Gediminids

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Columns of Gediminas, symbol of the Gediminas.

The Gediminids (Lithuanian: Gediminaičiai, Polish: Giedyminowicze, Belarusian: Гедзімінавічы, Ukrainian: Гедиміновичі, Russian: Гедиминовичи) were a dynasty of monarchs of Grand Duchy of Lithuania that reigned from the 14th to the 16th century. One branch of this dynasty, known as the Jagiellons, reigned also in Kingdom of Poland, Kingdom of Hungary and Kingdom of Bohemia. Several other branches ranked among the leading aristocratic dynasties of Russia and Poland into recent times.

Their monarchical title in Lithuanian primarily was, by some folkloristic data, kunigų kunigas ("Duke of Dukes"), and later on, didysis kunigas ("Great/High Duke") or, in a simple manner, kunigaikštis. In the 18th century the latter form was changed (maybe, by polonised clerks) into tautological didysis kunigaikštis, which nevertheless would be translated as "Grand Duke" (for its etymology, see Grand Prince).

Origin[edit]

The origin of Gediminas himself is much debated. Some sources say he was Vytenis' ostler, others that he was of peasant stock, some historians consider him as the son or grandson of Lithuanian or Yatvingian duke Skalmantas. Most of scholars agree, however, that Gediminas was Vytenis' brother (the parentage of Vytenis is explained differently in various fake genealogies, compiled from the 16th century onwards; according to the latest Polish research, his parentage cannot be established.[1]

List of (undoubted) Gediminids who ruled in the Grand Duchy of Lithuania[edit]

Branches of the dynasty[edit]

The Eastern Orthodox branches of the family were mostly Ruthenian, which also was one of the two main languages of their established state. Some of these families (e.g., Czartoryski) later converted to Roman Catholicism and became thoroughly Polonized. Others (e.g., Galitzine) moved to Muscovy and became thoroughly Russified.

Some of the noblest princely families of Russia and Poland belong to the Gediminid stock. In Belarusian the Gediminids are known as Гедзімінавічы (Giedziminavičy, sing.: Гедзімінавіч, Giedziminavič), in Polish — as Giedyminowicze (sing.: Giedyminowicz), in Ukrainian - as Гедиміновичі (Hedyminovychi, sing. Гедимінович Hedyminovych), and in Russian — as Gediminovichi (sing.: Гедиминович).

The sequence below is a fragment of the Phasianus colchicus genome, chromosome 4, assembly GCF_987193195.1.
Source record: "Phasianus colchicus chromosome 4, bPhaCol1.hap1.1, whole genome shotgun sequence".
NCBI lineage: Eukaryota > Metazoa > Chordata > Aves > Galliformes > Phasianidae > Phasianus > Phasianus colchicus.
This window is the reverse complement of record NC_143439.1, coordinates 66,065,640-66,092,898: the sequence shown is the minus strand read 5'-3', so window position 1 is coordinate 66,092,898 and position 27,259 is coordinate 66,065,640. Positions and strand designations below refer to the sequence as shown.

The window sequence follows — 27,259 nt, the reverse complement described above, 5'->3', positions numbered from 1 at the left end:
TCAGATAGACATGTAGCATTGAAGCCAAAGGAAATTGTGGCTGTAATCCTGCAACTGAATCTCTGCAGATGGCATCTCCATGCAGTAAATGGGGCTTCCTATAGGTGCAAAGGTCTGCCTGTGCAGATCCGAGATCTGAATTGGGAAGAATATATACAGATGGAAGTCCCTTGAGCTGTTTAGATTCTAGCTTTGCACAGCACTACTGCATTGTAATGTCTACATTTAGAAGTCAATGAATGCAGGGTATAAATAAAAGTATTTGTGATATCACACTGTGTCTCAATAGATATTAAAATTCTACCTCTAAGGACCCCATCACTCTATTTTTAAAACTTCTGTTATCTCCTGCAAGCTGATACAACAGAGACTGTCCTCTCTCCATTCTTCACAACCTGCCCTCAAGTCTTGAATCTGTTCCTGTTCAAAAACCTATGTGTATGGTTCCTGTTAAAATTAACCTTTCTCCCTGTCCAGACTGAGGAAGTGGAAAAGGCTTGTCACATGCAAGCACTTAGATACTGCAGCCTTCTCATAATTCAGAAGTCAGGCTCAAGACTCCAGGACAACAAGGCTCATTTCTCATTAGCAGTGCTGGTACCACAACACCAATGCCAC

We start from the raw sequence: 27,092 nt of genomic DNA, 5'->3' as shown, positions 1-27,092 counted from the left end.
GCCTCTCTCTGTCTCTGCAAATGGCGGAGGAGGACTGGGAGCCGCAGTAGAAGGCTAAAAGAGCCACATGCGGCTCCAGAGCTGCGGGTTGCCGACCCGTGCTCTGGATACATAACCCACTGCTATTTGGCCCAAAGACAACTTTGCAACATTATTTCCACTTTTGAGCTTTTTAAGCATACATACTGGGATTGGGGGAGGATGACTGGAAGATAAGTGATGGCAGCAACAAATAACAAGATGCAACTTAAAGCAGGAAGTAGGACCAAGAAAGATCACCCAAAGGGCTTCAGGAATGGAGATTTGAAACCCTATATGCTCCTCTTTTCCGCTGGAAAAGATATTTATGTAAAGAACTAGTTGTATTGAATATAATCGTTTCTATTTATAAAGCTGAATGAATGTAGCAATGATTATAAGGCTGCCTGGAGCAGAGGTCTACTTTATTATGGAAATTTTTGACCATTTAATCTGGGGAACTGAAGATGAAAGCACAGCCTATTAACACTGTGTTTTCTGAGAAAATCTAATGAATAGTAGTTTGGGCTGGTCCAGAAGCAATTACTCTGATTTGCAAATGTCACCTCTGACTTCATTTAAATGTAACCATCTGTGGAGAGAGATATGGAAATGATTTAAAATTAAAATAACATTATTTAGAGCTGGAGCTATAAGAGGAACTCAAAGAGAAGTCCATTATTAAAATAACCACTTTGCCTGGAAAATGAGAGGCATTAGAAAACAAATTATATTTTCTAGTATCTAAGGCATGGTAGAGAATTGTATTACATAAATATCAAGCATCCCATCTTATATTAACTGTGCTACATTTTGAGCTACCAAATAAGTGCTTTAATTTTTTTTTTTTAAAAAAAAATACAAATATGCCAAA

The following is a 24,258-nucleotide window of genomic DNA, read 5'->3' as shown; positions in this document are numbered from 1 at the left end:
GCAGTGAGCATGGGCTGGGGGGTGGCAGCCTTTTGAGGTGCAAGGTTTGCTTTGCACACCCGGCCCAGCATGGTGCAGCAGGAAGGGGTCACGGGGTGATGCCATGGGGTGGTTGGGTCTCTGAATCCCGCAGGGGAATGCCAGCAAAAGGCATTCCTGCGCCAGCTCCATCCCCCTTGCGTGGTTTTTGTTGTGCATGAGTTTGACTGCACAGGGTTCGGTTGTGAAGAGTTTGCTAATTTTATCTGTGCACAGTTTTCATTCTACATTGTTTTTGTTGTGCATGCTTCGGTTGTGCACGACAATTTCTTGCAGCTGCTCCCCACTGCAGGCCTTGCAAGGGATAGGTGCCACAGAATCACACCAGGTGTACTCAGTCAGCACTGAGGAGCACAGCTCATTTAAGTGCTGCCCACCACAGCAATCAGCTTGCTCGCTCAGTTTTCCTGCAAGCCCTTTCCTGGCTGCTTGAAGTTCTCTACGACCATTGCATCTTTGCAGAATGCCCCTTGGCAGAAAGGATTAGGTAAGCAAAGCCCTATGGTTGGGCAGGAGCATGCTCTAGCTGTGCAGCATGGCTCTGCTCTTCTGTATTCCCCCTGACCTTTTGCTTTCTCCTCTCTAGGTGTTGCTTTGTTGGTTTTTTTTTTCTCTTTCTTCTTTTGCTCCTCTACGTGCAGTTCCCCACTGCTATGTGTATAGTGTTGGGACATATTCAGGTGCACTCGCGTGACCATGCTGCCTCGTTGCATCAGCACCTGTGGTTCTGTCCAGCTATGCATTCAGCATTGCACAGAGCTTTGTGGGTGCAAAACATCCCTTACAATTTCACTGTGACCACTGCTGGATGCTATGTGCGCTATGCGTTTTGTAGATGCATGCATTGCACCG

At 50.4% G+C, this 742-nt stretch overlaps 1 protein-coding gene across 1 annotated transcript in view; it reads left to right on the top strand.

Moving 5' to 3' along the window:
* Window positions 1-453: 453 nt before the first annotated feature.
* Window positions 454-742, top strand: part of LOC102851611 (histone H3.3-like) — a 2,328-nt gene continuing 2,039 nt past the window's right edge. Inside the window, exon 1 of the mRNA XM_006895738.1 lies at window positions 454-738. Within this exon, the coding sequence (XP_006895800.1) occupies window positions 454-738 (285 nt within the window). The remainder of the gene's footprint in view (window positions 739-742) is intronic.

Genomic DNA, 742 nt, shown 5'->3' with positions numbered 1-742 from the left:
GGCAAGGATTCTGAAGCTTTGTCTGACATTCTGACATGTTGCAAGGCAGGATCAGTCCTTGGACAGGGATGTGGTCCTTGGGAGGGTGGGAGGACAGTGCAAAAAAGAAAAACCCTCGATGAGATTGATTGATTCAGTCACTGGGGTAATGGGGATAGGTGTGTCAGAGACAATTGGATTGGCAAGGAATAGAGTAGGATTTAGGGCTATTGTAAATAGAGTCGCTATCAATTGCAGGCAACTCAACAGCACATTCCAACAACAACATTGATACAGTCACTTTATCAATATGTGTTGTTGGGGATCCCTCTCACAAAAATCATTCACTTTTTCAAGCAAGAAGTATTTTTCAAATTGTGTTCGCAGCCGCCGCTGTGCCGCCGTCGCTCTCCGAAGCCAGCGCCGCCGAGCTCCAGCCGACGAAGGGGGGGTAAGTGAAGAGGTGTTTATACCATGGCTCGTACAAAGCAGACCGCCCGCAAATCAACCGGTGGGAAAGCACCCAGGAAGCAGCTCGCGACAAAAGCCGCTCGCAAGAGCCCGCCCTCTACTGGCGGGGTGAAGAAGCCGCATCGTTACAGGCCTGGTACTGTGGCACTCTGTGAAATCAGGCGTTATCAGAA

In Poland, most Gediminid families (such as Olelkowicz-Słucki, Wiśniowiecki, Zbaraski) are extinct, but at least some families survive to the present: Korecki, Khovanski, Czartoryski, Sanguszko, and Koriatowicz-Kurcewicz.

The Russian Gediminid families include Bulgakov, Golitsin, Kurakin, Khovansky, Trubetskoy, Mstislavsky, Belsky, and Volynsky.

Family tree[edit]

Butegeidis
(? – c. 1292)
G. Duke of Lith., c. 1285 – c. 1292
 
 
 
 
Budvydas-Pukuveras
(? – c. 1296)
G. Duke of Lith., c. 1292 – c. 1296
 
 
 
 
 
 
 
 
 
 
 
 
 
 
Vytenis
(? – 1316)
G. Duke of Lith., c. 1296–1316
 
Gediminas
(c. 1275–1341)
G. Duke of Lith., 1316–1341
 
 
 
 
 
 
 
 
 
 
 
 
 
 
 
 
 
 
 
 
 
 
 
 
 
Jaunutis
(?)
G. Duke of Lith., 1341–1345
 
Algirdas
(c. 1296–1377)
G. Duke of Lith., 1345–1377
 
Kęstutis
(1297–1382)
 
 
 
 
 
 
 
 
 
 
 
 
 
 
 
 
 
 
 
 
 
 
 
 
 
 
 
 
 
 
Ladislaus (Jogaila)
(c. 1351–1434)
G. Duke of Lith., 1377–1401
King of Poland, 1386–1434
 
Švitrigaila
(c. 1370–1452)
G. Duke of Lith., 1430–1432
 
Vytautas
(1352–1430)
G. Duke of Lith., 1401–1430
 
Žygimantas Kęstutaitis
(? – 1440)
G. Duke of Lith., 1432–1440
 
 
 
 
Jagiellon branch
(Jogailaičiai)

See also[edit]

References[edit]

  1. ^ Jan Tęgowski, "Pierwsze pokolenia Gedyminowiczów", 1999

External links[edit]